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Intrauterine device

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An Intrauterine device (intra meaning within, and uterine meaning of the uterus), is a contraceptive device also known as an IUD or a coil. It is a flexible T-shaped plastic device placed in the uterus and is the world's most widely used and inexpensive method of reversible birth control.

The device has to be fitted inside the uterus (and removed) by a doctor or qualified medical practitioner. As such it is inside the woman all of the time.

One type of device continuously releases small amounts of progestin and has to be exchanged every year. Another type contains copper and can remain in place for 10 years. The device affects the lining of the uterus (the endometrium), but the exact mechanism is not known.

The device is more reliable than birth control pills but less reliable than Norplant[?]. As it is not a barrier method, cannot prevent the transfer of sexually transmitted diseases.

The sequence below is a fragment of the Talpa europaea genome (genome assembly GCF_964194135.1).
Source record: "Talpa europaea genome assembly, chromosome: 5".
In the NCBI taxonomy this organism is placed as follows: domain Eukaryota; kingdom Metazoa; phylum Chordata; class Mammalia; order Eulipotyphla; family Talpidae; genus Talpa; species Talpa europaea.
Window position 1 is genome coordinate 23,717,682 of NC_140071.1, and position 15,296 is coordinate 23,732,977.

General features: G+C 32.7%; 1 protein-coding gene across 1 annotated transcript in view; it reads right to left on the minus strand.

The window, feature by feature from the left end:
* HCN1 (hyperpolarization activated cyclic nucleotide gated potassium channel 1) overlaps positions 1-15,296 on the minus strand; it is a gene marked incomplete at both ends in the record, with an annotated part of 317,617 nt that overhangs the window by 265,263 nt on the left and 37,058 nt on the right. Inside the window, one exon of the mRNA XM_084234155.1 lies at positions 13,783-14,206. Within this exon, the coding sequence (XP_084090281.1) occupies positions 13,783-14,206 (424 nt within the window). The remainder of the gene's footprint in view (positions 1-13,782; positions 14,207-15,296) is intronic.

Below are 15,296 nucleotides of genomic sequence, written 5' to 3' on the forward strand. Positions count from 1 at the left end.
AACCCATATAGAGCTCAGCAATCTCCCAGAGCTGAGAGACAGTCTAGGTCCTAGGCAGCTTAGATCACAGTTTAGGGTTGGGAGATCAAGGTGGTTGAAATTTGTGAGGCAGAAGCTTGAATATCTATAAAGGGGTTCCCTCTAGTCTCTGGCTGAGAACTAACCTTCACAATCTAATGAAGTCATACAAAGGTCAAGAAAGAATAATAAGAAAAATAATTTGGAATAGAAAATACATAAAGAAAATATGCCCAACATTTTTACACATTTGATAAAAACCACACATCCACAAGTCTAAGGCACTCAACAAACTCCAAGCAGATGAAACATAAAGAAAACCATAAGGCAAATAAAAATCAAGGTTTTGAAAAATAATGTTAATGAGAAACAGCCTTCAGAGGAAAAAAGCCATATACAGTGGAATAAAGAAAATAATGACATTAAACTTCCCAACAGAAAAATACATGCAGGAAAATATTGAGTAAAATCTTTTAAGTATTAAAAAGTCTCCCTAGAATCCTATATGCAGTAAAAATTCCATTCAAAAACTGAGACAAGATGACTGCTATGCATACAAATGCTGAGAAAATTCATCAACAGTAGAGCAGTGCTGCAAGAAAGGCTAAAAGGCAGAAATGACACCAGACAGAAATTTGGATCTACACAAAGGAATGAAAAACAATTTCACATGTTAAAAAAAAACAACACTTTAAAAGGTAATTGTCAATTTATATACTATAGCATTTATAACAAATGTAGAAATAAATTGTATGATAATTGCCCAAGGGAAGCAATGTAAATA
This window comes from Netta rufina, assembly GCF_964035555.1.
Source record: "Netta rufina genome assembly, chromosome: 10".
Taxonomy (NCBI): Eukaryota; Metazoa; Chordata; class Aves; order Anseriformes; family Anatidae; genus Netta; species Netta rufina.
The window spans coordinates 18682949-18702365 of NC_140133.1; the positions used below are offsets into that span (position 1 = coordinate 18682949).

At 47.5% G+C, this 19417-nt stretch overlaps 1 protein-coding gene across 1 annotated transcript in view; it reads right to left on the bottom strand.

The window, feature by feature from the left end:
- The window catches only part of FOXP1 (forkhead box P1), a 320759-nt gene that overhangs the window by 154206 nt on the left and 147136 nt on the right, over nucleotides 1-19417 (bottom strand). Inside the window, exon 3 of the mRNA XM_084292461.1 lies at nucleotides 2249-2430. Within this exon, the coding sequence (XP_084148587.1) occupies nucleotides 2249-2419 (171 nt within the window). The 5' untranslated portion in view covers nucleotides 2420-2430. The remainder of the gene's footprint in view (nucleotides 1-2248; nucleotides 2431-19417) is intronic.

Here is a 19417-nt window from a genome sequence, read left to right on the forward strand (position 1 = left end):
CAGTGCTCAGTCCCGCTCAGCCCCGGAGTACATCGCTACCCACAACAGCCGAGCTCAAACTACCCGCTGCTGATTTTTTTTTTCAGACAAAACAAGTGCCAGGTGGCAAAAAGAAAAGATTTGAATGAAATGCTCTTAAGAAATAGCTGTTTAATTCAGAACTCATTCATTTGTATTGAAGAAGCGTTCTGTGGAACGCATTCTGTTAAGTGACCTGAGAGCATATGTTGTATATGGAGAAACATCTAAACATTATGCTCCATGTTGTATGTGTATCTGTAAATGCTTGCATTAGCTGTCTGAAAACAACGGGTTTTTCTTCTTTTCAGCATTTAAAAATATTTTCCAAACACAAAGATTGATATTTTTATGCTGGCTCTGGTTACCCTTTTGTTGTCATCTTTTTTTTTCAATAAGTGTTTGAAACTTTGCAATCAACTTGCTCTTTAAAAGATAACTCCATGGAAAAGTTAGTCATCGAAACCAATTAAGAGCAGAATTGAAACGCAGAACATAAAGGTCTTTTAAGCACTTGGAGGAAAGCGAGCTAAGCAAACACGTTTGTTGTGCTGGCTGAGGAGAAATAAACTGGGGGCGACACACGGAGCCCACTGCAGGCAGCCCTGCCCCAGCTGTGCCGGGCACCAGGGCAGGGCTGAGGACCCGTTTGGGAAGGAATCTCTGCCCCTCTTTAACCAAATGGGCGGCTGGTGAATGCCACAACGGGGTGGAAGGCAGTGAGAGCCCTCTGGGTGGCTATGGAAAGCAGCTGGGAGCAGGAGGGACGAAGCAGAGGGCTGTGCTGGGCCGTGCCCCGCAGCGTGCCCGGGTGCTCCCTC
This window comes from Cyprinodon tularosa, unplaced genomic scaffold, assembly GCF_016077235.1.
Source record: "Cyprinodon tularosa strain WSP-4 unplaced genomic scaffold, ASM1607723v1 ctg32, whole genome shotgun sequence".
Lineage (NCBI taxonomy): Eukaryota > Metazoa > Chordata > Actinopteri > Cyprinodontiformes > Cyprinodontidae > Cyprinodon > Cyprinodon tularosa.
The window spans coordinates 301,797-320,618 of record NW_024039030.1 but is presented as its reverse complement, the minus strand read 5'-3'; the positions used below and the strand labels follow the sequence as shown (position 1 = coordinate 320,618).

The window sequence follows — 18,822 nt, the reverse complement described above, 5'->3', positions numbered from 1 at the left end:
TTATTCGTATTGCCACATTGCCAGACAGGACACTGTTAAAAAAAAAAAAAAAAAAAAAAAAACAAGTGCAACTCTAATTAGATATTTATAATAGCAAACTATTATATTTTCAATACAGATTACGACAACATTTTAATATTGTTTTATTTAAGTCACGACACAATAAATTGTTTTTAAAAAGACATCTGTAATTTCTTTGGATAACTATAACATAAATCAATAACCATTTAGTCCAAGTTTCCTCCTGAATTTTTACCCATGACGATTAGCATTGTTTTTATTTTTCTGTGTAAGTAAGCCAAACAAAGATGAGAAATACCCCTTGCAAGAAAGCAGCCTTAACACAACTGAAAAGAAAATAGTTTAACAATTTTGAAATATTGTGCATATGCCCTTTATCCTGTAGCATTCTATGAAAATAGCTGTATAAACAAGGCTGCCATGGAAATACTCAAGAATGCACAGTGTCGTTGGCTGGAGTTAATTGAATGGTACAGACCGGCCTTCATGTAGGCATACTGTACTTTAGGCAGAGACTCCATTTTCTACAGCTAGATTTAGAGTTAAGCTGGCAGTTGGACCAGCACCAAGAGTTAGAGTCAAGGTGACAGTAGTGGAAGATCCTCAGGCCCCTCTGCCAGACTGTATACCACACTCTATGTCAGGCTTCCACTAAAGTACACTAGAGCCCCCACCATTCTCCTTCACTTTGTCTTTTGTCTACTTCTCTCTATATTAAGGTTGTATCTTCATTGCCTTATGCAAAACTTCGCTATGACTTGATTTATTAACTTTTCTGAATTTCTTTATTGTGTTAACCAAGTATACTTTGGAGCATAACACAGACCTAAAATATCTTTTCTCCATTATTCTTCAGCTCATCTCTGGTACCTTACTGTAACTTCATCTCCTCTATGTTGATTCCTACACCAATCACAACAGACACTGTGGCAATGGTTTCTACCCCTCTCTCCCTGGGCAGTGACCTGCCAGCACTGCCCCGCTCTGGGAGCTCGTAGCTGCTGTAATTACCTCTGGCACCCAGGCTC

The device may be uncomfortable to wear, and can make the woman more vulnerable to infections of the uterus.

A study of women found that those using an IUD had up to twice the normal levels of copper in their blood-stream. This had leached directly from the device into their circulatory systems. Although not at levels known to be acutely poisonous, and thus immediately damaging to health, the effects of long-term exposure to elevated levels of copper are unknown.

Some early IUDs, notably the "Copper-7" injured many of the women fitted with them, with a large number rendered permanently infertile.

Intrauterine devices can be used as emergency contraception to prevent pregnancy up to 7 days after unprotected sexual intercourse; this is an alternative to the morning after pill.

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